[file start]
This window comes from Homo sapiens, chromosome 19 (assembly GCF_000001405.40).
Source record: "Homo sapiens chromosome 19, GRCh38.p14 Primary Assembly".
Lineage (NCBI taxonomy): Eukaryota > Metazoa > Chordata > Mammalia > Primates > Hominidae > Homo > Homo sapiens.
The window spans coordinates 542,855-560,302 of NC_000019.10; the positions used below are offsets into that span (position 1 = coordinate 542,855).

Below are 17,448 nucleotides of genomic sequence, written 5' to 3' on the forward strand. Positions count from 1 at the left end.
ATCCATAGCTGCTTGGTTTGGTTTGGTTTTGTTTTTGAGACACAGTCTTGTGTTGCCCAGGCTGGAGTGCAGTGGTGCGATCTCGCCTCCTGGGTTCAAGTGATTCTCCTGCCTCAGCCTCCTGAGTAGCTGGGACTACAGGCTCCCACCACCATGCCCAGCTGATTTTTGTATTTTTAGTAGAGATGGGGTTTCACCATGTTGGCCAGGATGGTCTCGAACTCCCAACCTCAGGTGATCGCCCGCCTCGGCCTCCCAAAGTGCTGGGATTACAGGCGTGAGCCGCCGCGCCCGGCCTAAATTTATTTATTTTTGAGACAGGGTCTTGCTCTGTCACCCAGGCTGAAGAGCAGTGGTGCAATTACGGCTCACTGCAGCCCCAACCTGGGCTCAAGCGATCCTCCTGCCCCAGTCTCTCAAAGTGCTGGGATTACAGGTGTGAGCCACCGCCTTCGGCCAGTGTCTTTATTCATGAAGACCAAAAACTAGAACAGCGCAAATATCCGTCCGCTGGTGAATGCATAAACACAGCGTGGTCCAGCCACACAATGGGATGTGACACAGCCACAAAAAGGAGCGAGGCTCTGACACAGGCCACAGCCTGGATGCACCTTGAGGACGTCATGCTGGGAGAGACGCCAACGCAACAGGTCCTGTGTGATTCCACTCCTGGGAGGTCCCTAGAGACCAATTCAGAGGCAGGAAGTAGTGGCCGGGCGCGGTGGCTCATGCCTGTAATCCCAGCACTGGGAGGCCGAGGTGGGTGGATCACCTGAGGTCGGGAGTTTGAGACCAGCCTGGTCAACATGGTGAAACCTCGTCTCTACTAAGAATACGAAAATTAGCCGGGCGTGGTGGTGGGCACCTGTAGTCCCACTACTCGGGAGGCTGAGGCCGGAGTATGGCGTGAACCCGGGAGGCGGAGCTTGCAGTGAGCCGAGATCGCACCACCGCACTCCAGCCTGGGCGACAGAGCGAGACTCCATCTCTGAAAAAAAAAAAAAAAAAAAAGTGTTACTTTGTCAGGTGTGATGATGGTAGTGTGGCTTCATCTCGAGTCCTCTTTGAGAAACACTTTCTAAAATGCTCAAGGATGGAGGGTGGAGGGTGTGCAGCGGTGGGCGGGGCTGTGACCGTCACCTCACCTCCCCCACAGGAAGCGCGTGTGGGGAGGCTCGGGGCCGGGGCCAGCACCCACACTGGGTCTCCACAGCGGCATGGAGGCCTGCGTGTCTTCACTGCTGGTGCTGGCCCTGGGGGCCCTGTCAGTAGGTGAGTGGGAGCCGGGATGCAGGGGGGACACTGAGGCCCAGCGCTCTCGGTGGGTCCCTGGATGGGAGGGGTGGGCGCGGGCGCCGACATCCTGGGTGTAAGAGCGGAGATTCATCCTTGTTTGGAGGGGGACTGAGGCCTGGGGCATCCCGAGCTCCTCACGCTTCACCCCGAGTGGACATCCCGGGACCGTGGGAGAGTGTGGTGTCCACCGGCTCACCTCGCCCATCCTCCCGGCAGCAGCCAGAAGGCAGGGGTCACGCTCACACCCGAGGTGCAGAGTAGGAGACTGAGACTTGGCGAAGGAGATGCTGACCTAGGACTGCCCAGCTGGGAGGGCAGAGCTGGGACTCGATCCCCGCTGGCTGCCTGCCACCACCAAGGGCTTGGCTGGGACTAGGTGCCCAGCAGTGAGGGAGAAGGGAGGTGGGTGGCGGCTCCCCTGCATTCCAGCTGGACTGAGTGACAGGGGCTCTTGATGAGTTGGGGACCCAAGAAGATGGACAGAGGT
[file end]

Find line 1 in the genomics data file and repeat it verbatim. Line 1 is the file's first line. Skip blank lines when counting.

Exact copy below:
This window comes from Homo sapiens, chromosome 19 (assembly GCF_000001405.40).